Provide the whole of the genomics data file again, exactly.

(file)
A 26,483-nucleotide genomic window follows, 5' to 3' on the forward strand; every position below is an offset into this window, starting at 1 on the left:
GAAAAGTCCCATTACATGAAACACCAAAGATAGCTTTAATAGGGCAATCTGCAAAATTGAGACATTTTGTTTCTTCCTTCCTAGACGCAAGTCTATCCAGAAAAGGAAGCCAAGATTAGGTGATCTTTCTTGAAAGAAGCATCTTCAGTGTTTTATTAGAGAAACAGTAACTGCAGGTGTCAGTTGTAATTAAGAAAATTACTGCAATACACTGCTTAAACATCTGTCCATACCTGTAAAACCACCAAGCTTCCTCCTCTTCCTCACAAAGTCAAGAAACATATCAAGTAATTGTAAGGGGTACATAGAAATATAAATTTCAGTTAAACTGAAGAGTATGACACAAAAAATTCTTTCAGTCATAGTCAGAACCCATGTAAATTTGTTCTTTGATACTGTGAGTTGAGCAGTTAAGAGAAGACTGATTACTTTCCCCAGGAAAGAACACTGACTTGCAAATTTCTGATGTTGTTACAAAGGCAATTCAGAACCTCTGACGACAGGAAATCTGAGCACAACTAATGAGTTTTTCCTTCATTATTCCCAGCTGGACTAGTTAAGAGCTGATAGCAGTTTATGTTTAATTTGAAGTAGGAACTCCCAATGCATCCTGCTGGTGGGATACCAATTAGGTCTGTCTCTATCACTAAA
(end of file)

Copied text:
A 26,483-nucleotide genomic window follows, 5' to 3' on the forward strand; every position below is an offset into this window, starting at 1 on the left:
GAAAAGTCCCATTACATGAAACACCAAAGATAGCTTTAATAGGGCAATCTGCAAAATTGAGACATTTTGTTTCTTCCTTCCTAGACGCAAGTCTATCCAGAAAAGGAAGCCAAGATTAGGTGATCTTTCTTGAAAGAAGCATCTTCAGTGTTTTATTAGAGAAACAGTAACTGCAGGTGTCAGTTGTAATTAAGAAAATTACTGCAATACACTGCTTAAACATCTGTCCATACCTGTAAAACCACCAAGCTTCCTCCTCTTCCTCACAAAGTCAAGAAACATATCAAGTAATTGTAAGGGGTACATAGAAATATAAATTTCAGTTAAACTGAAGAGTATGACACAAAAAATTCTTTCAGTCATAGTCAGAACCCATGTAAATTTGTTCTTTGATACTGTGAGTTGAGCAGTTAAGAGAAGACTGATTACTTTCCCCAGGAAAGAACACTGACTTGCAAATTTCTGATGTTGTTACAAAGGCAATTCAGAACCTCTGACGACAGGAAATCTGAGCACAACTAATGAGTTTTTCCTTCATTATTCCCAGCTGGACTAGTTAAGAGCTGATAGCAGTTTATGTTTAATTTGAAGTAGGAACTCCCAATGCATCCTGCTGGTGGGATACCAATTAGGTCTGTCTCTATCACTAAA